This woman from the dusty streets of Zvipani village in Zimbabwe was married off as a young girl and had to bury her dreams in a can, but now those dreams have come true.
Zimbabwean scholar, humanitarian and author Tererai Trent will be honoured with a life-size statue in New York for her role in the fight for gender equality and women’s rights.
Her bronze statue will be erected at Rockefeller Centre in August during the launch of statues of equality, a project established by renowned Australian artists Gillie and Marc Schattner.
The aim of the project is to increase the number of statues of women in New York, a city where only five of 150 statues depict nonfictional women, according to She Built NYC, an initiative expanding representation of women in public monuments.
54-year-old Tererai announced the exciting news on Twitter, saying; “Statues of Equality is set to launch in NYC this summer. I am incredibly honoured to be standing among the world’s Top 10 most inspiring women ‘sculpted for equal rights’!”
Statues of Equality is set to launch in #NYC this summer. I am incredibly honored to be standing among the World’s Top 10 Most Inspiring Women ‘Sculpted for Equal Rights’! Come August 26 and celebrate the empowerment of women and big dreams! #StatuesForEquality
According to Zimbabwean newspaper The Herald, she was denied an equal chance of education as a young girl growing up in Zvipani village, where educating girls was seen a waste of time and resources.
She used her brother’s schoolbooks to teach herself how to read and write and ended up doing his homework for him.
@TereraiTrent taught herself to read and write while living in rural Zimbabwe and has since earned 3 degrees, including a Ph.D. Now, she has been recognised as one of the world’s most inspirational women. #MondayMotivation
2:37 PM – May 13, 2019
See CNN Africa’s other Tweets
he was married off by her father at age eleven, but still yearned for an education; which is why she she wrote her dreams on a scrap of paper and buried them in a can.
According to her book The girl who buried her dreams in a can , this was an ancient practice that reminded her that she couldn’t give up on her dreams.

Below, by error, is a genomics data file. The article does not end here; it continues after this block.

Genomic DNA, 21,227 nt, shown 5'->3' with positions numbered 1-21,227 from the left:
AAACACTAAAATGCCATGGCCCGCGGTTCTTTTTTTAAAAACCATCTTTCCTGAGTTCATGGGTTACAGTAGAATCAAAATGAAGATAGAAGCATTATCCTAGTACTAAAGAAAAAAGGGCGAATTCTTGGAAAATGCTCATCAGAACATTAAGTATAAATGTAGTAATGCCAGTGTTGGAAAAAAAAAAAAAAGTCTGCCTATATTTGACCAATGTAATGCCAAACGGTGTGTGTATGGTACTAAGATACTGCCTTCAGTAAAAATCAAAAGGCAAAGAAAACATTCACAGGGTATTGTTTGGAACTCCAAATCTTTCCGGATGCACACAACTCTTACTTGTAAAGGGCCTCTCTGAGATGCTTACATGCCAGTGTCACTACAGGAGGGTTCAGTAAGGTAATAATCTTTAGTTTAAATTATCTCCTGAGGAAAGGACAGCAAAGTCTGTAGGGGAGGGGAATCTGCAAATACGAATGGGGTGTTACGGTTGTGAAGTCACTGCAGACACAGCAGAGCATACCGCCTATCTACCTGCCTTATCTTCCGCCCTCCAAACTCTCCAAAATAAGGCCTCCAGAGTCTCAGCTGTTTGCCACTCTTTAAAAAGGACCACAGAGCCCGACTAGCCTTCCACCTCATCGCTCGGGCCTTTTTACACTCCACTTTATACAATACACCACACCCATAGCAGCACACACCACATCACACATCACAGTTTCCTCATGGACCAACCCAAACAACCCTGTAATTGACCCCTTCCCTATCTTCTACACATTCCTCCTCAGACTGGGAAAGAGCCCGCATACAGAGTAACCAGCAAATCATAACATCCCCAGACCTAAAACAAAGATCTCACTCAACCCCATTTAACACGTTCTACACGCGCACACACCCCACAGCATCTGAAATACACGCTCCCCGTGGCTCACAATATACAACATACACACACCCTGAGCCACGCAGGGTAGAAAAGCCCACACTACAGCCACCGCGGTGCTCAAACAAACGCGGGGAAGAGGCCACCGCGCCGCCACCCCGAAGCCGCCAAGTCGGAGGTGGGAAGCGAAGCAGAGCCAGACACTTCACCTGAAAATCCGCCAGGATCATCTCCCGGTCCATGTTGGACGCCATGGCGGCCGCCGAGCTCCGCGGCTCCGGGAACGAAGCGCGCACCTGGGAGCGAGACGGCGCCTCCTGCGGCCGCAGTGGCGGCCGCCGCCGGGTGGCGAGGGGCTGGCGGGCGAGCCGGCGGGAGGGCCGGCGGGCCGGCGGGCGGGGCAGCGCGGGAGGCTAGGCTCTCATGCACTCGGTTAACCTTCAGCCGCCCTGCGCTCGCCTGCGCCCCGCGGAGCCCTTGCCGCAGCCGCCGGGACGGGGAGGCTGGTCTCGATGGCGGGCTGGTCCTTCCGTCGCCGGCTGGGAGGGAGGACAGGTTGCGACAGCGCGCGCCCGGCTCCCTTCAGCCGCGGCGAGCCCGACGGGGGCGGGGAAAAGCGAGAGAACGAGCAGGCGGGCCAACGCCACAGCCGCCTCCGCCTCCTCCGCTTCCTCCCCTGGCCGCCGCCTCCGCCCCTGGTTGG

When I buried my dreams in a can, I promised myself not to unearth it until they all came true. I didn’t know when or how, but I believed in them & in me.
Make it a habit to let your mind wander beyond “what is” to “what can be.”#Tinogona #101MillionDreamers #ThursdayThoughts
6:03 PM – Apr 25, 2019
Today she is a holder of three degrees – including a PhD – and has recently been named one of the most inspirational women in the world.
As one of the most recognised voices and a firm believer in getting education, she set up Tererai Trent International,a foundation that is aimed at empowering rural communities provide quality education for children
More than 19k girls have been enrolled in the Matau Cluster Schools. This is one of my dreams coming true. What are yours and how do they intersect with the dreams of others? https://tereraitrentcourse.com/ #FridayFeeling #101milliondreamers #tinogona
Tererai is being recognised alongside media mogul Oprah Winfrey who hosted her on the Oprah Winfrey show in 2011 and singled her out as her favourite guest of all time, even donating $1.5 million (about R21 468 000) to rebuild an elementary school school she attended briefly in Zimbabwe.
Other trailblazers being honoured with statues in August include primatologist Jane Goodall, activist Janet Mock, author Cheryl Strayed, chemist Tracy Dyson, Olympic gymnast Gabby Douglas and talented actresses like Cate Blanchett, Nicole Kidman, and award-winning singer Pink.